How Holiday Shopping Will Change in 2020

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When it comes to the holiday season, starting early has always been effective for both buyers and sellers. Retailers want to ensure they have goods in stock, along with media buys that will reach the right customers at the right moments. Consumers, meanwhile, risk product outages or late deliveries if they wait too long into the season.

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But 2020 is, as we all know, a different sort of year, and it will likely come as no surprise that 2020’s challenges will impact holiday shopping. But that tactic of early action remains relevant given the financial constraints, product shortages and logistics challenges we’ve seen so far this year. And this, of course, has shaped the eight major changes forecasted this season:

It will be the happiest holiday ever for ecommerce.

For starters, expect the shift to online shopping to continue throughout the season.

“I think [it’s] undoubtably and unequivocally going to be the biggest online holiday season that we’ve ever seen,” said Peter Sheldon, senior director of strategy at Adobe.

According to Adobe, 130 days in 2020 exceeded $2 billion in daily online sales by August, with every day in May and June doing so. In 2019, only two days outside the holiday season hit that mark.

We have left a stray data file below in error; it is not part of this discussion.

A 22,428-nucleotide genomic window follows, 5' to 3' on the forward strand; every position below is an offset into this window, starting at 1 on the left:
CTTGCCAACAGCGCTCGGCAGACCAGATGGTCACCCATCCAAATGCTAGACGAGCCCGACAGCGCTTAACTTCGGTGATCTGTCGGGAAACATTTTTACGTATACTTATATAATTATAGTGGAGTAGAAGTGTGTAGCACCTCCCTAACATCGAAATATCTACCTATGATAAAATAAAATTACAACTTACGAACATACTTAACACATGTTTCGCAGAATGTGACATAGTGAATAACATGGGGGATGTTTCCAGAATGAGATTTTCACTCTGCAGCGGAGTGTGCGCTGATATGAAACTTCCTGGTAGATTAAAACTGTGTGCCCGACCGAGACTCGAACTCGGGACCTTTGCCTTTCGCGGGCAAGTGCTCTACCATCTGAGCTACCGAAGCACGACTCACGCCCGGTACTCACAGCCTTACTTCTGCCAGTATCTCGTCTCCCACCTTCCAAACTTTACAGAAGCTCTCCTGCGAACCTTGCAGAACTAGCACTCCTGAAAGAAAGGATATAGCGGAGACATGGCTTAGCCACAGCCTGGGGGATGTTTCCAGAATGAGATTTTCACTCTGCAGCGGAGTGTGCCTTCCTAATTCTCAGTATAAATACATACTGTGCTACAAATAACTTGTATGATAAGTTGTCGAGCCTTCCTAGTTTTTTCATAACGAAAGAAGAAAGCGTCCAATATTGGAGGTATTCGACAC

“We’ve seen this massive channel shift of consumers being either forced to buy online or having a strong preference to buy online, avoiding the risk of going to the stores or the fact that during the peak of the pandemic, many of the stores were closed,” Sheldon said.

It will start early, likely with Prime Day, and kick into high gear right after Election Day

Holiday offers will appear much earlier this year as retailers attempt to compensate for lackluster sales, consumers grapple with financial struggles and a delayed Prime Day potentially cannibalizes some holiday traffic.

Retailers like Walmart, Home Depot and Macy’s have already announced plans to move their own holiday sales up. These early holiday promotions will also extend longer than usual, with Cyber Monday becoming Cyber November.

“I think what we’ll really start seeing is as soon as the election is over, a lot of retailers will start offering their Black Friday [and] Cyber Monday deals way, way earlier and making them available over a two-plus week period,” Sheldon said.

Black Friday and Cyber Monday will be less meaningful—but not meaningless

We likely won’t see big crowds on Black Friday as early online deals will make the idea of waiting in line for hours and fighting over flatscreen TVs feel “dated and irrelevant,” Sheldon said.

However, both Claire Tassin, a retail analyst at Gartner, and Sheldon agreed there will still be a bump on those traditional days, but it will be smaller as the dates are less meaningful.

Shoppers will go to stores for different reasons

Consumers may not descend upon malls en masse this year, but they will still go to stores—they’ll just be more tactical about it.

Sheldon expects traditional window shopping to be supplanted by online research and for customers to lean hard into pickup services to “make that actual visit to the mall much more orchestrated and a little bit clinical.”


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